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It Came From the Desert: Did Critics Love Giant Bugs in 1992?
By Cyril Lachel     |   Posted on October 13, 2014   |   Episode 107 (Show Archive)  


It Came From the Desert (TurboGrafx-CD)
Ever wonder what Electronic Gaming Monthly, GamePro and other popular magazines thought of your favorite 8-, 16- and 32-bit games? Now you can find out, thanks to Review Crew! This is the only show on the internet that is willing to go back in time to find out what old school critics thought of retro games at the time. Did they pan your favorite game? Did they love something terrible? Find out every Monday, Wednesday and Friday as Defunct Games presents Review Crew!

We continue our month-long journey through spooky 8- and 16-bit games with It Came From the Desert, a full-motion video action game for the TurboGrafx-CD. By mixing B-rate horror with mindless shooting sections, some felt this was the future of gaming. Did Turbo Play, Electronic Gaming Monthly, Game Informer and GamePro agree? Find out on this bug-infested episode of Review Crew.

(NOTE: Although we occasionally cut for length, no other edits are made to the reviews. Defunct Games does not change any of the wording, grammar or punctuation use. Keep in mind that our score is the average of all critics at the time, not just the sample that is reprinted on this page. For more details and answers to common questions, we encourage you to read the Review Crew FAQ. There you'll find information on review guidelines, how we convert scores, magazine covers and more.)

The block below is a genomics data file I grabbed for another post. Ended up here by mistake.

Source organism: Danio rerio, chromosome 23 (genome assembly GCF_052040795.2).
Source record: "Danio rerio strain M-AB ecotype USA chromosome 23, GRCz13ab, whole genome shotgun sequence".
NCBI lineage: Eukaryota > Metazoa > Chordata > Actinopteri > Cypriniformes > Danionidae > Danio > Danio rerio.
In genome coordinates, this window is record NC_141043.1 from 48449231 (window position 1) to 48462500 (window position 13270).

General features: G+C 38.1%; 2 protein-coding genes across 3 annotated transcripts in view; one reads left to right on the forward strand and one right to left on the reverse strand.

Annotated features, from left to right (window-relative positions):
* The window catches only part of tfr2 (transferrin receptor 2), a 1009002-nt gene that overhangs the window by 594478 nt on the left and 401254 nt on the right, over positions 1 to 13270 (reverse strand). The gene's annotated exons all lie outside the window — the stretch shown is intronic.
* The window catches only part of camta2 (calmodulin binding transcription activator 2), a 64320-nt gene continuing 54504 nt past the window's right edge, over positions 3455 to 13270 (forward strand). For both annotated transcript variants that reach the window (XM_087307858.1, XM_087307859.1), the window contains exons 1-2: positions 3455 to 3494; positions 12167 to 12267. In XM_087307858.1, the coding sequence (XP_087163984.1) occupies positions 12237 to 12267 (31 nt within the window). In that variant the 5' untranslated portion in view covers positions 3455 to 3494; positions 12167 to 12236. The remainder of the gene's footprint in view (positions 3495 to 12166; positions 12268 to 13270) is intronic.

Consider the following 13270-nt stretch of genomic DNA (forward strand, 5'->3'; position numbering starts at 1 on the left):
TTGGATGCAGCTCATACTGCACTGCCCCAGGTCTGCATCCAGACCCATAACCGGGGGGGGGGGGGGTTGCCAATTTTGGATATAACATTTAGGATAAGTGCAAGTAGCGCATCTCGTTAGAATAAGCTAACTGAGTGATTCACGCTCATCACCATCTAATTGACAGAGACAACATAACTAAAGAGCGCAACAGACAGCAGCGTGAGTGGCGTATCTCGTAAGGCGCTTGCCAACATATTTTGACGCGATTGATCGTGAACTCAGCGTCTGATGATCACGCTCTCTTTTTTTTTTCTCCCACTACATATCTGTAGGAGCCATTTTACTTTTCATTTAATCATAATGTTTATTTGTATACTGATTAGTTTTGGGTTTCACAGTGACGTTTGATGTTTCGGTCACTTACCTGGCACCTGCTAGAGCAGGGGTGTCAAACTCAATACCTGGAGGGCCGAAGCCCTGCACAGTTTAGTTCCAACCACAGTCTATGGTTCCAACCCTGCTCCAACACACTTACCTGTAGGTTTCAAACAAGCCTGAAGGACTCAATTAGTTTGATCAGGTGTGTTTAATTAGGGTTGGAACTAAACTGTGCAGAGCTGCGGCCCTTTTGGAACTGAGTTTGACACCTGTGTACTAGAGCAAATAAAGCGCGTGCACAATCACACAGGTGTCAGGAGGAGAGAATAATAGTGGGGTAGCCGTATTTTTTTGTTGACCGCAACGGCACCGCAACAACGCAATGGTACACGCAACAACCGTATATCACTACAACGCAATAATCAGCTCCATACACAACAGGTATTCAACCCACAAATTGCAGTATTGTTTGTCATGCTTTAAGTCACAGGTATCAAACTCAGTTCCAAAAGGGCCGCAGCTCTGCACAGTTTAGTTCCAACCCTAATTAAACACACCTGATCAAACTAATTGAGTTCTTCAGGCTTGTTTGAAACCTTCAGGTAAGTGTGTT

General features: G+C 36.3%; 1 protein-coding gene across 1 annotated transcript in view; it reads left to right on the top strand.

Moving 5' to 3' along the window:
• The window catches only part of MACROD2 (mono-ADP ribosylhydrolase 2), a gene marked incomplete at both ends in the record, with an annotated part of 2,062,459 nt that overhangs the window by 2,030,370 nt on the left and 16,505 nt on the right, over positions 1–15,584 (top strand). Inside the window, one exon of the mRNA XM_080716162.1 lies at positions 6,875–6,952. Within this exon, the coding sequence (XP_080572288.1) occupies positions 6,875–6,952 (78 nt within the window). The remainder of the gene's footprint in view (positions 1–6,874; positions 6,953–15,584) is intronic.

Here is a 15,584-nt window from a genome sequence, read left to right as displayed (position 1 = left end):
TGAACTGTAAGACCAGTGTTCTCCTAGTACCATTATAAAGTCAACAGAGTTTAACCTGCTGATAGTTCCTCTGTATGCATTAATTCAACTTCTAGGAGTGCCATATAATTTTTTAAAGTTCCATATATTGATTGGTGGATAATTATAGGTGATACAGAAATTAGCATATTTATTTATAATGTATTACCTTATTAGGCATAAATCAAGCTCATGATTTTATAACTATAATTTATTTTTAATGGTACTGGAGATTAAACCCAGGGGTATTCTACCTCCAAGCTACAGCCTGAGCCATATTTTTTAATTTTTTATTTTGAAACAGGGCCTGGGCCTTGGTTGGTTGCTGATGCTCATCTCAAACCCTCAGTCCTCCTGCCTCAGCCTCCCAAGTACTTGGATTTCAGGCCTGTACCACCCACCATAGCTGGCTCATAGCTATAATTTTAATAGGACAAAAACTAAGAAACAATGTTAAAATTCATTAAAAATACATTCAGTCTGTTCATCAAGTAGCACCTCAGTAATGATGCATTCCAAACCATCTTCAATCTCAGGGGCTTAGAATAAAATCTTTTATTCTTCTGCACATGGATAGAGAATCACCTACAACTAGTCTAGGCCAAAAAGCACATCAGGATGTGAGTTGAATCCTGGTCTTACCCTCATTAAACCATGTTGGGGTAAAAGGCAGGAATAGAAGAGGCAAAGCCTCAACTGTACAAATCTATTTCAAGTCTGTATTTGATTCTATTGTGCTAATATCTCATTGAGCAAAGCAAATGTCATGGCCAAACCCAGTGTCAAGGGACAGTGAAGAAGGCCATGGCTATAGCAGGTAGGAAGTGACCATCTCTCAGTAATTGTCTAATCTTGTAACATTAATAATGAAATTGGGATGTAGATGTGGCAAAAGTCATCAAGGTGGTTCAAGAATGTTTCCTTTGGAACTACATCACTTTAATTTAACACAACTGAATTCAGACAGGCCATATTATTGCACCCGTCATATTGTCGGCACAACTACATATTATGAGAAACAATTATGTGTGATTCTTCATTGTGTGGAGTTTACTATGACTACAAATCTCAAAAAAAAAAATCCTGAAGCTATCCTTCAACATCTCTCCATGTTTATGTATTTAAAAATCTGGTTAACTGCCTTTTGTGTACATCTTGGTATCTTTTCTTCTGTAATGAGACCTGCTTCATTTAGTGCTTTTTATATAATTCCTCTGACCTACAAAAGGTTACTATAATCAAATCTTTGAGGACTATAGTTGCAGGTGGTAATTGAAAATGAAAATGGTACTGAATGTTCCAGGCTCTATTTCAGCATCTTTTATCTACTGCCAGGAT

It Came From the Desert
[ Company: Cinemaware | Console: TurboGrafx ]

9 out of 10

"This is an amazing game. Not only does it have a title song comparable to anything on the radio, but the remainder of the music throughout the entire game is great also. On the graphics side, this is as close to the cutting edge technology as you're going to get; full-motion video running at ten frames a second. The bottom line is: Those of you who have the TurboGrafx-CD will love this game. Those of you who don't might want to think about getting one."

ENTERTAINMENT (January 1992)
9 out of 10

"You play the main character, Buzz Lincoln. After a truck carrying nuclear waste turns over and loses its cargo, you're sent out to reactivate the radiation sensors. What Buzz finds in the desert is Doc's worst nightmare: giant ants the size of Buicks -- and the ants have a plan. After hearing so much about the game (and waiting and waiting), I can safely say it was worth the wait." -Donn Nauert

8 out of 10

"These are the types of games that the Turbo needs to get it going again. Unfortunately it took years to make this one. Great branching of the plot and a decent merging of action sequences with the fill-in digitized animation keep this quest game moving along nicely. A good advancement over the Sherlock CD." -Ed

GAME INFORMER (September 1992)
7.5 out of 10